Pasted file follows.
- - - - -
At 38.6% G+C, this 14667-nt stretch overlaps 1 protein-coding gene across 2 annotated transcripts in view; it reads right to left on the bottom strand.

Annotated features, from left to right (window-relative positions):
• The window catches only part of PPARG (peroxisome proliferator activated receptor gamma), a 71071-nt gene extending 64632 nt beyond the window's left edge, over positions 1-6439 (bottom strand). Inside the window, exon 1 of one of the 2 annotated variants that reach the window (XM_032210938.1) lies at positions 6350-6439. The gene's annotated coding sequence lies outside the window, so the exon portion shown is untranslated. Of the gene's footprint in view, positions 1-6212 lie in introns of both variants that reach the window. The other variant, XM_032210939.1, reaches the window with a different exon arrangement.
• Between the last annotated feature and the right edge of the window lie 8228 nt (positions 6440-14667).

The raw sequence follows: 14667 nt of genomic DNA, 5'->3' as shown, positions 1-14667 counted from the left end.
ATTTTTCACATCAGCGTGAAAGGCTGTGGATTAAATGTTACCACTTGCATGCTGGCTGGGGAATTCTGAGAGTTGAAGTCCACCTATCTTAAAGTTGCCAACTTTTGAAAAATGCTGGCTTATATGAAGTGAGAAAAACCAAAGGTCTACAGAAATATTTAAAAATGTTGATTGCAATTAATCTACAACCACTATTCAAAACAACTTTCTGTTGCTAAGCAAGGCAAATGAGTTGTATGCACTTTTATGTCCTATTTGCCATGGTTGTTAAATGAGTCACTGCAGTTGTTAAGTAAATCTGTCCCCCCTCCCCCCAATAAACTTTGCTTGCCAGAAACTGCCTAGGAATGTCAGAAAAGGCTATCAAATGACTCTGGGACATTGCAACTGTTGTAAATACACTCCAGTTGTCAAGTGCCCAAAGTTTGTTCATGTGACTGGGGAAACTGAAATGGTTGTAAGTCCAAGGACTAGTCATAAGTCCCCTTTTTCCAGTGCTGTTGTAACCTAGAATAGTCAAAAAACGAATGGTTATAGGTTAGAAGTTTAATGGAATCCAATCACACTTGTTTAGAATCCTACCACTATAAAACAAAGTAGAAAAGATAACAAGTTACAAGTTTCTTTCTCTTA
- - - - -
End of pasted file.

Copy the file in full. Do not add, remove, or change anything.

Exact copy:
At 38.6% G+C, this 14667-nt stretch overlaps 1 protein-coding gene across 2 annotated transcripts in view; it reads right to left on the bottom strand.

Annotated features, from left to right (window-relative positions):
• The window catches only part of PPARG (peroxisome proliferator activated receptor gamma), a 71071-nt gene extending 64632 nt beyond the window's left edge, over positions 1-6439 (bottom strand). Inside the window, exon 1 of one of the 2 annotated variants that reach the window (XM_032210938.1) lies at positions 6350-6439. The gene's annotated coding sequence lies outside the window, so the exon portion shown is untranslated. Of the gene's footprint in view, positions 1-6212 lie in introns of both variants that reach the window. The other variant, XM_032210939.1, reaches the window with a different exon arrangement.
• Between the last annotated feature and the right edge of the window lie 8228 nt (positions 6440-14667).

The raw sequence follows: 14667 nt of genomic DNA, 5'->3' as shown, positions 1-14667 counted from the left end.
ATTTTTCACATCAGCGTGAAAGGCTGTGGATTAAATGTTACCACTTGCATGCTGGCTGGGGAATTCTGAGAGTTGAAGTCCACCTATCTTAAAGTTGCCAACTTTTGAAAAATGCTGGCTTATATGAAGTGAGAAAAACCAAAGGTCTACAGAAATATTTAAAAATGTTGATTGCAATTAATCTACAACCACTATTCAAAACAACTTTCTGTTGCTAAGCAAGGCAAATGAGTTGTATGCACTTTTATGTCCTATTTGCCATGGTTGTTAAATGAGTCACTGCAGTTGTTAAGTAAATCTGTCCCCCCTCCCCCCAATAAACTTTGCTTGCCAGAAACTGCCTAGGAATGTCAGAAAAGGCTATCAAATGACTCTGGGACATTGCAACTGTTGTAAATACACTCCAGTTGTCAAGTGCCCAAAGTTTGTTCATGTGACTGGGGAAACTGAAATGGTTGTAAGTCCAAGGACTAGTCATAAGTCCCCTTTTTCCAGTGCTGTTGTAACCTAGAATAGTCAAAAAACGAATGGTTATAGGTTAGAAGTTTAATGGAATCCAATCACACTTGTTTAGAATCCTACCACTATAAAACAAAGTAGAAAAGATAACAAGTTACAAGTTTCTTTCTCTTA